- The danger of a mere verbal profession (21–23)
The people Jesus describes here rely for salvation or citizenship on a credal affirmation, on what they ‘say’ to or about Christ. “Not everyone who calls out to me, ‘Lord! Lord!’ will enter the Kingdom of Heaven. Only those who actually do the will of my Father in heaven will enter.
As in our analogy, everyone aced their citizenship exam and recited the constitution and all laws by heart. The litmus test is that only those who pledge their allegiance to the US and then do what they promised will become citizens and be allowed to enter.
The reason for their rejection by Jesus is that their profession was verbal, not internal. It concerned their lips only and not their life. They called Jesus ‘Lord, Lord’ but never submitted to his lordship, or obeyed the will of his heavenly Father. Jesus expands on this section of being a true citizen of His Kingdom in verses 22-23. On judgment day, many will say to me, ‘Lord! Lord! We prophesied in your name and cast out demons in your name and performed many miracles in your name.’ But I will reply, ‘I never knew you. Get away from me, you who break God’s laws.’
Christ the Judge will banish them from his kingdom because they are evildoers. They may claim to do mighty works in their ministry, but in their everyday behavior, the works they do are not good, but evil. It would be the same as those who desired to be citizens, but were found out to be spies.
- The danger of mere intellectual knowledge (24–27) (Slide #4)
This following parable from Jesus is familiar, and we know the children’s song about building on rock and sand. Jesus illustrates the contrast between his obedient and disobedient hearers in his well-known parable of the two builders. The wise builder who ‘dug deep’ and constructed his house on the rock. The foolish builder could not be bothered with foundations and was content to build on sand.
As both got on with their building, a casual observer may not have noticed any difference between them. The difference was in the foundations, and foundations are not seen. Only when a storm hit, and battered both houses with great fierceness was the fundamental and fatal difference revealed. The house on the rock withstood the storm, while the house on the sand collapsed in irreparable ruin.
In the same way, professing Christians (both the genuine and the imitation) often look alike. You cannot easily tell which is which. Both appear to be building Christian lives. Jesus is not contrasting professing Christians with non-Christians who make no profession. On the contrary, what is familiar to both spiritual housebuilders is that they hear these words of Jesus. So both are members of the visible Christian community. Both read the Bible, attend church, listen to sermons, and buy Christian literature. You often cannot tell the difference between them because the deep foundations of their lives are hidden from view. The real question is not whether they hear Christ’s teaching (nor even whether they respect or believe it), but whether they do what they hear. Only a storm will reveal the truth. Sometimes a storm of crisis or calamity betrays what manner of person we are, for ‘true devotion is not fully distinguished from its counterfeit till it comes to the trial.’ The storm of the day of judgment will undoubtedly do so.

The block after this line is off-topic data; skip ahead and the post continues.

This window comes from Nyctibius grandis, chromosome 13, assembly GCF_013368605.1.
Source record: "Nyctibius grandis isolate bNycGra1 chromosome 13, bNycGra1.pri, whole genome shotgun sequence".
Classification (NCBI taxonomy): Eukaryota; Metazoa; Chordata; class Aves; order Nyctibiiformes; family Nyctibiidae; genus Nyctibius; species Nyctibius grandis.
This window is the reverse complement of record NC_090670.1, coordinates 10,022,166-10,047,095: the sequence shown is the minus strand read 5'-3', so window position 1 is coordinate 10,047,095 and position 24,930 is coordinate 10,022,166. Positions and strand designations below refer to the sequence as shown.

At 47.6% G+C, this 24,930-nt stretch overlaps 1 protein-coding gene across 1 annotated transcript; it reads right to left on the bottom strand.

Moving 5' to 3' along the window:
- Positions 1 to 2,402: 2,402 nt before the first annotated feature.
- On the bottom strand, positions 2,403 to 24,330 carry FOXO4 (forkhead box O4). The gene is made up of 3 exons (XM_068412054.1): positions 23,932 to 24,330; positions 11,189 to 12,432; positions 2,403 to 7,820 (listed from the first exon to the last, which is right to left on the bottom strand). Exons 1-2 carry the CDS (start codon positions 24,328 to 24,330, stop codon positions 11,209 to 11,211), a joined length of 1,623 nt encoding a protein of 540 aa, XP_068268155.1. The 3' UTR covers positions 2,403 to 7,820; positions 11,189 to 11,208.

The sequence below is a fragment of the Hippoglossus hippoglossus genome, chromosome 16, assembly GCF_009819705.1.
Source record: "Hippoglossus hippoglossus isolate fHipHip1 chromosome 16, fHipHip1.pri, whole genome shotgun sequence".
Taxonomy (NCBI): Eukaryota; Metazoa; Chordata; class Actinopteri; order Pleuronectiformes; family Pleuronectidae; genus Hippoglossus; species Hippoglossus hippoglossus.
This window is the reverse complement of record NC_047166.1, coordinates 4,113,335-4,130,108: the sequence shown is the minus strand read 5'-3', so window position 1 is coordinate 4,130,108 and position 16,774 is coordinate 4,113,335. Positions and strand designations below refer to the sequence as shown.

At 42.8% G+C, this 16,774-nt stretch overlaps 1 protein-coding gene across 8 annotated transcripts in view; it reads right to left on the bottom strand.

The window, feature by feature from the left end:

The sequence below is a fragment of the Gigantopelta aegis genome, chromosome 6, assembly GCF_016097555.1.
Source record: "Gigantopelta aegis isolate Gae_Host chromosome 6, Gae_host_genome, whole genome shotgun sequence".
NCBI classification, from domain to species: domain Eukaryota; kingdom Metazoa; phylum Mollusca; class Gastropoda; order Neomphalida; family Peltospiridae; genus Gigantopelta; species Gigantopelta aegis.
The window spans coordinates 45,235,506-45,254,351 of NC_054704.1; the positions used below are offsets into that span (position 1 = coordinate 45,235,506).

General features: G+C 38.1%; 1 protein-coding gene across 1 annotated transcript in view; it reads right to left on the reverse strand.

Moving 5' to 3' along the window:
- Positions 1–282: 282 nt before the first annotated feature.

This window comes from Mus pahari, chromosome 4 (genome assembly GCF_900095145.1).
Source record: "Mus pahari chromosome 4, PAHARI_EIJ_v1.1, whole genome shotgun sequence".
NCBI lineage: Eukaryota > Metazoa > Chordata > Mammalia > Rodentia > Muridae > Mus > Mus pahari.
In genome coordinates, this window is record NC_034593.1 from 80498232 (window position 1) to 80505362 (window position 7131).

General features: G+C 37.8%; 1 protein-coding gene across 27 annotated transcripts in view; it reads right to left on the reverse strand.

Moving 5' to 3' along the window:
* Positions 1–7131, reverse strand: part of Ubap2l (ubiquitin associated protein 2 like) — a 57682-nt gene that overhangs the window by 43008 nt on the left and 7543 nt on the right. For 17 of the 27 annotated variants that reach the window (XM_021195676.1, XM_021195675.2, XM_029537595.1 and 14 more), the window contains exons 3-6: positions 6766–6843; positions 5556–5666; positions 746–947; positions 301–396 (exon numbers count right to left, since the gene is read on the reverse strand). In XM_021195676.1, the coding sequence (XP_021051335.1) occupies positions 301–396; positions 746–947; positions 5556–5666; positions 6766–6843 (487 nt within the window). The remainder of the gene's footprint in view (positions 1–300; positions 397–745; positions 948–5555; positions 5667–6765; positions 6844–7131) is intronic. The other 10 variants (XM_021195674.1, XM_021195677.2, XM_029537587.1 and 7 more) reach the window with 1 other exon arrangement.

Therefore the Sermon ends on the same note of radical choice of which we have been aware. Jesus does not set before his followers a string of easy ethical rules, so much as a set of values and ideals that is entirely distinctive from the way of the world. Jesus calls us to renounce the prevailing secular culture in favor of the Christian counter-culture. Repeatedly during our study, we have heard his call to his citizens to be different from everybody else. In Jesus’s manifesto, he commissioned us to be both ‘the salt of the earth’ and ‘the light of the world.’ These metaphors set the Christian and non-Christian communities against each other as recognizable and fundamentally distinct. The world is like rotting food, full of the bacteria which cause its disintegration; Jesus’ followers are to be its salt, arresting its decay. The world can be dark and dismal, lacking sunshine and living in shadow; Jesus’ followers are to be its light, dispelling its darkness and gloom.
The overriding purpose of the Sermon on the Mount is to present us with the indispensable necessity of choice.
Next week we will review and conclude the Sermon on the Mount. Today’s content is appropriate, as Jesus sketches the two ways (narrow and broad) and the two buildings (on rock and sand). It would be impossible to exaggerate the importance of choice between paths since one way leads to life while the other ends in destruction. Or the two buildings, one building is secure while the other is overwhelmed with disaster. However, the choice about life itself is far more consequential than the choice of occupation or life partner. Which road are we going to travel? On which foundation are we going to build?